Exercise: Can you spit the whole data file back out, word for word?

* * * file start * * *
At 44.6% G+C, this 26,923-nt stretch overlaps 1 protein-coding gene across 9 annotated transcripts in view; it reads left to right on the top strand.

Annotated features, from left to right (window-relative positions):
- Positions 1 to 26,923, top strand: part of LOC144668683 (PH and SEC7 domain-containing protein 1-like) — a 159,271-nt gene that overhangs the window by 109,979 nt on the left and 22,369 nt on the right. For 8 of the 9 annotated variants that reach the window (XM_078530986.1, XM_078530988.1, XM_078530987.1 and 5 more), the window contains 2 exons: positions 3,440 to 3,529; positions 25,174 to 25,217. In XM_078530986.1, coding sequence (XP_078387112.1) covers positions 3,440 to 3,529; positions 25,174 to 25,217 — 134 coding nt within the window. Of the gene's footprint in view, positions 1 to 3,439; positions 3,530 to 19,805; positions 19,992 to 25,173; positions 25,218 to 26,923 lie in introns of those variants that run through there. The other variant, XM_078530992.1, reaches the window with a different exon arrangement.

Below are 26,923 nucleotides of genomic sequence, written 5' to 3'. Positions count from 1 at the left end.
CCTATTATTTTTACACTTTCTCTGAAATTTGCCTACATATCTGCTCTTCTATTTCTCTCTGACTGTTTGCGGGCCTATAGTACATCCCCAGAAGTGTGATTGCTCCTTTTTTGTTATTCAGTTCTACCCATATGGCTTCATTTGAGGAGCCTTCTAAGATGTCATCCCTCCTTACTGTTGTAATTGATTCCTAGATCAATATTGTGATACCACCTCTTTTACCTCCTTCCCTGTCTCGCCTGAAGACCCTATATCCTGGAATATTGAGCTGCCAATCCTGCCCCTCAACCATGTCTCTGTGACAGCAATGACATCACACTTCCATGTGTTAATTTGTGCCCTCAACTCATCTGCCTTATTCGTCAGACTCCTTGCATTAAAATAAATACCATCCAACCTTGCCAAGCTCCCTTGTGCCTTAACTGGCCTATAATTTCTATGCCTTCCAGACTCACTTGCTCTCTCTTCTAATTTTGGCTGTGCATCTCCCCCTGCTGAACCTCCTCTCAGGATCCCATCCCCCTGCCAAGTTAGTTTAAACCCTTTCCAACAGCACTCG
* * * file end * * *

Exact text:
At 44.6% G+C, this 26,923-nt stretch overlaps 1 protein-coding gene across 9 annotated transcripts in view; it reads left to right on the top strand.

Annotated features, from left to right (window-relative positions):
- Positions 1 to 26,923, top strand: part of LOC144668683 (PH and SEC7 domain-containing protein 1-like) — a 159,271-nt gene that overhangs the window by 109,979 nt on the left and 22,369 nt on the right. For 8 of the 9 annotated variants that reach the window (XM_078530986.1, XM_078530988.1, XM_078530987.1 and 5 more), the window contains 2 exons: positions 3,440 to 3,529; positions 25,174 to 25,217. In XM_078530986.1, coding sequence (XP_078387112.1) covers positions 3,440 to 3,529; positions 25,174 to 25,217 — 134 coding nt within the window. Of the gene's footprint in view, positions 1 to 3,439; positions 3,530 to 19,805; positions 19,992 to 25,173; positions 25,218 to 26,923 lie in introns of those variants that run through there. The other variant, XM_078530992.1, reaches the window with a different exon arrangement.

Below are 26,923 nucleotides of genomic sequence, written 5' to 3'. Positions count from 1 at the left end.
CCTATTATTTTTACACTTTCTCTGAAATTTGCCTACATATCTGCTCTTCTATTTCTCTCTGACTGTTTGCGGGCCTATAGTACATCCCCAGAAGTGTGATTGCTCCTTTTTTGTTATTCAGTTCTACCCATATGGCTTCATTTGAGGAGCCTTCTAAGATGTCATCCCTCCTTACTGTTGTAATTGATTCCTAGATCAATATTGTGATACCACCTCTTTTACCTCCTTCCCTGTCTCGCCTGAAGACCCTATATCCTGGAATATTGAGCTGCCAATCCTGCCCCTCAACCATGTCTCTGTGACAGCAATGACATCACACTTCCATGTGTTAATTTGTGCCCTCAACTCATCTGCCTTATTCGTCAGACTCCTTGCATTAAAATAAATACCATCCAACCTTGCCAAGCTCCCTTGTGCCTTAACTGGCCTATAATTTCTATGCCTTCCAGACTCACTTGCTCTCTCTTCTAATTTTGGCTGTGCATCTCCCCCTGCTGAACCTCCTCTCAGGATCCCATCCCCCTGCCAAGTTAGTTTAAACCCTTTCCAACAGCACTCG